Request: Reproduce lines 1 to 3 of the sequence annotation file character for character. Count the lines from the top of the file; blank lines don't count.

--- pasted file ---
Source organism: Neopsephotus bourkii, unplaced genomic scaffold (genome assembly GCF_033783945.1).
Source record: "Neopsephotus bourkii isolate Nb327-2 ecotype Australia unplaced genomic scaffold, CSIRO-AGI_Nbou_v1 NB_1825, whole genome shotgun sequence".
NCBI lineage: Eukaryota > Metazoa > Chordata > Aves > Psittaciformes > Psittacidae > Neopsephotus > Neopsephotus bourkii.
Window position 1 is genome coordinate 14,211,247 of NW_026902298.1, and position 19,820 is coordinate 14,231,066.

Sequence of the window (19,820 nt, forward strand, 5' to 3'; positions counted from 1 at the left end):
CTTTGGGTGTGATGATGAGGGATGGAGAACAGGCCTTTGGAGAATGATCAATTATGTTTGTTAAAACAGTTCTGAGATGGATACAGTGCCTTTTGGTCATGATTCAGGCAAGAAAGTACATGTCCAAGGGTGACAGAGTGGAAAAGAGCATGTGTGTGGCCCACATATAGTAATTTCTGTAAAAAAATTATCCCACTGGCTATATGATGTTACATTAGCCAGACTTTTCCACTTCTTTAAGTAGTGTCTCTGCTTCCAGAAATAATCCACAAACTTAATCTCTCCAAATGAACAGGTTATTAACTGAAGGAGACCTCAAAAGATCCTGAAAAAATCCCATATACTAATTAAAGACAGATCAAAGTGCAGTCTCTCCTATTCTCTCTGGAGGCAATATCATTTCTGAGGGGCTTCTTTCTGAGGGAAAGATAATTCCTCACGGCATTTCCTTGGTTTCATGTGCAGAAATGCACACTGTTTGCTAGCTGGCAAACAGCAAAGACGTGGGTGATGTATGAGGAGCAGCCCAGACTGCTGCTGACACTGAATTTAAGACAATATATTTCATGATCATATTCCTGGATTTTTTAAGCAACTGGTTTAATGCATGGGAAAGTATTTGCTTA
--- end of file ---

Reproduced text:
Source organism: Neopsephotus bourkii, unplaced genomic scaffold (genome assembly GCF_033783945.1).
Source record: "Neopsephotus bourkii isolate Nb327-2 ecotype Australia unplaced genomic scaffold, CSIRO-AGI_Nbou_v1 NB_1825, whole genome shotgun sequence".
NCBI lineage: Eukaryota > Metazoa > Chordata > Aves > Psittaciformes > Psittacidae > Neopsephotus > Neopsephotus bourkii.